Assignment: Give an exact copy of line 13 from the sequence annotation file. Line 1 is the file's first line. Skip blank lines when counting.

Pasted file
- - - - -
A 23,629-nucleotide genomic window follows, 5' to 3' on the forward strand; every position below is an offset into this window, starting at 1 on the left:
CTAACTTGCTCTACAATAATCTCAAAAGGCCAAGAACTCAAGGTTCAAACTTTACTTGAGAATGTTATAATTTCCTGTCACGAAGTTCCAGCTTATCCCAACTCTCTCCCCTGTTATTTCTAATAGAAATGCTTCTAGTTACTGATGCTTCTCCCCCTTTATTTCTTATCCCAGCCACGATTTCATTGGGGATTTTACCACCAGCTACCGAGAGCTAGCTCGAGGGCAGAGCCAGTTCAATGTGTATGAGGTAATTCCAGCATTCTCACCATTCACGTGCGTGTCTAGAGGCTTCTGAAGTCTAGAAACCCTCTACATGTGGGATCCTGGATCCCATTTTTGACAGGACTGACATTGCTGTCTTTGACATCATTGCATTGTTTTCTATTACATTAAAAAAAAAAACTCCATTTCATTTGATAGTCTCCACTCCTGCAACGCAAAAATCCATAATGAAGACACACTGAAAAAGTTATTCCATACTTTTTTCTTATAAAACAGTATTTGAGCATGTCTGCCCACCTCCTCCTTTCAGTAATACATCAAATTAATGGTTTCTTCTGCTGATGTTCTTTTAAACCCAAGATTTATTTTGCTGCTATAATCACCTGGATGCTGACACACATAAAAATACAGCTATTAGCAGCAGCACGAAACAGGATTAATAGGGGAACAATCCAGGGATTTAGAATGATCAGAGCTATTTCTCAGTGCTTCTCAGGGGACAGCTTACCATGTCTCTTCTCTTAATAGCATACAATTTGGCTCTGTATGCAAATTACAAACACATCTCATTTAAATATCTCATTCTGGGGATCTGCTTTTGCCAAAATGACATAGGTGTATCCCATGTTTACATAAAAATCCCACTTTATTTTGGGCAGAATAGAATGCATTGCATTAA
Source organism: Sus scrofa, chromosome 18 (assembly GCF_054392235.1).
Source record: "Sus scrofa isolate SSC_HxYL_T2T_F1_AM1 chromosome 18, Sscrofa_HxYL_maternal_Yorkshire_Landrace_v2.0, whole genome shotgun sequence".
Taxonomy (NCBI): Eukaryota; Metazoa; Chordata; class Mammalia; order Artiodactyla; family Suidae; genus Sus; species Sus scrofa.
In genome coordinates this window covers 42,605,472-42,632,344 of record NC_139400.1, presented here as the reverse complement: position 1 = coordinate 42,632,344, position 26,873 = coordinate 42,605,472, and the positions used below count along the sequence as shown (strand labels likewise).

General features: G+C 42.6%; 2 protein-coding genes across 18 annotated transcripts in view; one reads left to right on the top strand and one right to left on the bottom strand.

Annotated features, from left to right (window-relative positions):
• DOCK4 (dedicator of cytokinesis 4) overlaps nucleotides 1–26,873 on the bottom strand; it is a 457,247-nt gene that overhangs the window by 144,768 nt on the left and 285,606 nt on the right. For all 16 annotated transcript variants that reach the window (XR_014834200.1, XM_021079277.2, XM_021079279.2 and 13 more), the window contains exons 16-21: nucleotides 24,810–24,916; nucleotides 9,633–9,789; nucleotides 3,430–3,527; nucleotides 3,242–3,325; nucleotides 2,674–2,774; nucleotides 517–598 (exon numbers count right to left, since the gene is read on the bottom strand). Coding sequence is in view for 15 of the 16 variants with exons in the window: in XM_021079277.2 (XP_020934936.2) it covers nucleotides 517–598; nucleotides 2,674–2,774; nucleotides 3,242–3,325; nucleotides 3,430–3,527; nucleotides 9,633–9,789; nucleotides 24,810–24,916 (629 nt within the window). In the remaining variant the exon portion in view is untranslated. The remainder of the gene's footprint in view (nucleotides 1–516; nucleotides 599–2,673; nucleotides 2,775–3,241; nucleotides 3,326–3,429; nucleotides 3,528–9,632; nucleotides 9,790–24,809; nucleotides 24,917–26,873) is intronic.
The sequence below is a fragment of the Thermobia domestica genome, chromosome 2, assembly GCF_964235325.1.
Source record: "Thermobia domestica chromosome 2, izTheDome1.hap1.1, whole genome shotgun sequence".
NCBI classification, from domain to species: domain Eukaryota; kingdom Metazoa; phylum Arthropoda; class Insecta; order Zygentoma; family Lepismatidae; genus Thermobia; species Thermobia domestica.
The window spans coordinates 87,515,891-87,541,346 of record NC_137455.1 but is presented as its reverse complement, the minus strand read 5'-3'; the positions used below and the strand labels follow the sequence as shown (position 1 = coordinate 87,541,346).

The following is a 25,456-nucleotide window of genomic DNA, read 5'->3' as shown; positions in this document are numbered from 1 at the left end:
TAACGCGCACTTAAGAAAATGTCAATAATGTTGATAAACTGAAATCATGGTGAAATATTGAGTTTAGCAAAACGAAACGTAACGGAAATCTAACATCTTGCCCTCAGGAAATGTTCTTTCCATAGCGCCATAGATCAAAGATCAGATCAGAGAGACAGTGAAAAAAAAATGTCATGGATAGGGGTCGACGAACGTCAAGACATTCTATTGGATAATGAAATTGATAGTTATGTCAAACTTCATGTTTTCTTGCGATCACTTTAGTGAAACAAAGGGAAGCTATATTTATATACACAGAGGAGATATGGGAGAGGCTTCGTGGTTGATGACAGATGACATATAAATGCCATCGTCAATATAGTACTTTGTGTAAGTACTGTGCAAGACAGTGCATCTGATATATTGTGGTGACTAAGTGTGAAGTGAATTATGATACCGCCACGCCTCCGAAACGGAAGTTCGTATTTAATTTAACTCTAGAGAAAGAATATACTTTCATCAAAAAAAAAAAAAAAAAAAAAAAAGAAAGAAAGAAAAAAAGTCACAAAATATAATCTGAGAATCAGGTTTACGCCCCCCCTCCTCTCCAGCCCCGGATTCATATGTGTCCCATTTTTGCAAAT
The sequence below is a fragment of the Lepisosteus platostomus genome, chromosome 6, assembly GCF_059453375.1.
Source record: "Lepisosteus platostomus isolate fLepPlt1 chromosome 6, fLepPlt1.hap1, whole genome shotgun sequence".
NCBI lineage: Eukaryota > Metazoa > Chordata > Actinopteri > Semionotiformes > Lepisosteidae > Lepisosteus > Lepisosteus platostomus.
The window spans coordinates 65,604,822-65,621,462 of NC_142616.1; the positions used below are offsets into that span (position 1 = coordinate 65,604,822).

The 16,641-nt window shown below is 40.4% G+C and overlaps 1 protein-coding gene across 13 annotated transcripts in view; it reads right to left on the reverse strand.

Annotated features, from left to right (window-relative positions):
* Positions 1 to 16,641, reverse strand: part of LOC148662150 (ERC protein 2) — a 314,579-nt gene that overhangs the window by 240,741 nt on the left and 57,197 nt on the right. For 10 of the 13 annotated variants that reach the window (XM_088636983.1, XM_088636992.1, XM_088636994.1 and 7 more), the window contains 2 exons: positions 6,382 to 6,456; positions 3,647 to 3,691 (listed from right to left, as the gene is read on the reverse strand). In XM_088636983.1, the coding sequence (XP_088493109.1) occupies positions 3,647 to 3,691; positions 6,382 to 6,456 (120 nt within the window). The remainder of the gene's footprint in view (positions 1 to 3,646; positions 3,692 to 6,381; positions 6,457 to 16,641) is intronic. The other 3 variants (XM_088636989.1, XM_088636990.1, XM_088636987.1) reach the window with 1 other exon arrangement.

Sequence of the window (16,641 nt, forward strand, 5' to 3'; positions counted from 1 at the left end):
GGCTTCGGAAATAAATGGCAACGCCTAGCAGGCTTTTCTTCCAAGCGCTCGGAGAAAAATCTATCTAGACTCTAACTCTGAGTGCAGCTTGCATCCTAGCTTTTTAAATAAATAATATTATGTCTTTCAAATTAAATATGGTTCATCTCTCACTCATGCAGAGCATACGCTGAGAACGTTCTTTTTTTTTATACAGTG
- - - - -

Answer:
The window spans coordinates 87,515,891-87,541,346 of record NC_137455.1 but is presented as its reverse complement, the minus strand read 5'-3'; the positions used below and the strand labels follow the sequence as shown (position 1 = coordinate 87,541,346).